Should We Worry About The Failure Of The Hotelling Rule?
The continuing dependence of the global economy on fossil fuels is worrying because it imposes limits on growth due to the non-renewable nature of these resources and also contributes to global climate change. Resource optimists believe that this is no reason to worry, because the economy will always find a way to overcome these constraints. Their arguments, however, require that resource prices reflect the scarcity of non-renewable resources, which implies that they must obey the Hotelling rule . Empirical analyses, however, show that the Hotelling rule does not hold in reality, which raises the question: does the failure of the Hotelling rule imply that social optimality is not achieved? This paper argues that the answer depends on the reason for the failure. If extraction and exploration costs, or technological progress in these activities, are the reasons for the failure, a market failure is not implied, and optimality may still be achieved. But if the Hotelling rule fails due to uncertain property rights or strategic interaction, the market will surely fail to provide an optimal solution. A market failure is likely to speed up resource consumption compared to the social optimum. Copyright © 2008 The Author. Journal compilation © 2008 Blackwell Publishing Ltd.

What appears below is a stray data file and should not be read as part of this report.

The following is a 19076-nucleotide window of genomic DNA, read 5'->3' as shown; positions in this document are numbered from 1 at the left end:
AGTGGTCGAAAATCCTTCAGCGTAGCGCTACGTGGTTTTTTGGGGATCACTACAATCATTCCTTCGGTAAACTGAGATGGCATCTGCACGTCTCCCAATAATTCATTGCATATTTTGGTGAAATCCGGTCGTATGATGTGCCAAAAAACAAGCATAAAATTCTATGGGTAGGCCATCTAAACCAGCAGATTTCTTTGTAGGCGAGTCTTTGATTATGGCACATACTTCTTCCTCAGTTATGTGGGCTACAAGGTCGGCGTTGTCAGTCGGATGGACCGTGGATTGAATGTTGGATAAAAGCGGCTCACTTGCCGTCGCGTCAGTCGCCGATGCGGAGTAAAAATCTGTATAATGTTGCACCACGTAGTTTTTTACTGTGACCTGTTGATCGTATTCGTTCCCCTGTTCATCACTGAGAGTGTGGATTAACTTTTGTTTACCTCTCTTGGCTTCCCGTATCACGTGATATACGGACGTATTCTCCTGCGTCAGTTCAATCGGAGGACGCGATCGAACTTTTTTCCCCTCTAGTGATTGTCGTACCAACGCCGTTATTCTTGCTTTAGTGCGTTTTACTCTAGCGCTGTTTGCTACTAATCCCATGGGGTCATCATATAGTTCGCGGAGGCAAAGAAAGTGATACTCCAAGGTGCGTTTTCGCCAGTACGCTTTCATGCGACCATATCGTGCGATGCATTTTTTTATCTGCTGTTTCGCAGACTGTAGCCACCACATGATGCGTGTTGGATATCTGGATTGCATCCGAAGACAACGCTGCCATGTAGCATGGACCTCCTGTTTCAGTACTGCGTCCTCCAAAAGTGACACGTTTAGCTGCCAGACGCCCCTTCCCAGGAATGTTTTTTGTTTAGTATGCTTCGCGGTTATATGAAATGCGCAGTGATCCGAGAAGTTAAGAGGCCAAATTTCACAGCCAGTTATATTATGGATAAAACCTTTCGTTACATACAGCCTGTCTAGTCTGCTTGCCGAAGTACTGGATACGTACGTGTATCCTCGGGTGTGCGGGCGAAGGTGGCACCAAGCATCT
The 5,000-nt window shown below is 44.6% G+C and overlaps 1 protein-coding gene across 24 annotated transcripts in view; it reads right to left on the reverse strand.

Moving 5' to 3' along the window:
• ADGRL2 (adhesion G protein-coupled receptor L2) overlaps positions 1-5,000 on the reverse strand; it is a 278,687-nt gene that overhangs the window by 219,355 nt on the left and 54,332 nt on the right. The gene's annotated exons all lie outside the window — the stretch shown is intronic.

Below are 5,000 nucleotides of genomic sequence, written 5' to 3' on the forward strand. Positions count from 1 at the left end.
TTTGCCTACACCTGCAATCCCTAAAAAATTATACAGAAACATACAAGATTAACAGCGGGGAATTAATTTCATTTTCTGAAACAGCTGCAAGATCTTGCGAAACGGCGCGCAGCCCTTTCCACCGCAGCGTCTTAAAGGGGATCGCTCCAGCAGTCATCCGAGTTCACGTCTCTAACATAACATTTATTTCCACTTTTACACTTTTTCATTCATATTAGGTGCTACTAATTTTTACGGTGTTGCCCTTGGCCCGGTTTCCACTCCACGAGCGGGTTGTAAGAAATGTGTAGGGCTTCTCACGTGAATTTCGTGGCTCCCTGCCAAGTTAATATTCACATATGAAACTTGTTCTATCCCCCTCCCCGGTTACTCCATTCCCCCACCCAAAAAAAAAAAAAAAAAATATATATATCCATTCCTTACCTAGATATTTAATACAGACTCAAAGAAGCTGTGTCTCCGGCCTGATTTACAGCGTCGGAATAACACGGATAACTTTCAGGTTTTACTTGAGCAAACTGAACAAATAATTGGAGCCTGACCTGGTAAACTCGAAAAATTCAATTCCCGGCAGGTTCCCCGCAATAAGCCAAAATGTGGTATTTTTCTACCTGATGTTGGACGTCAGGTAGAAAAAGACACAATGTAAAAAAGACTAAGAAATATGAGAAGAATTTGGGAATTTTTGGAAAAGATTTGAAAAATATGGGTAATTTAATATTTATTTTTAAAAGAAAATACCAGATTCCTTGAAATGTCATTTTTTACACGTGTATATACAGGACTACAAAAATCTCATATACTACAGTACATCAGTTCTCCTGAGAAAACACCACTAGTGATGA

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Volume (Year): 22 (2008)
Issue (Month): 4 (September)
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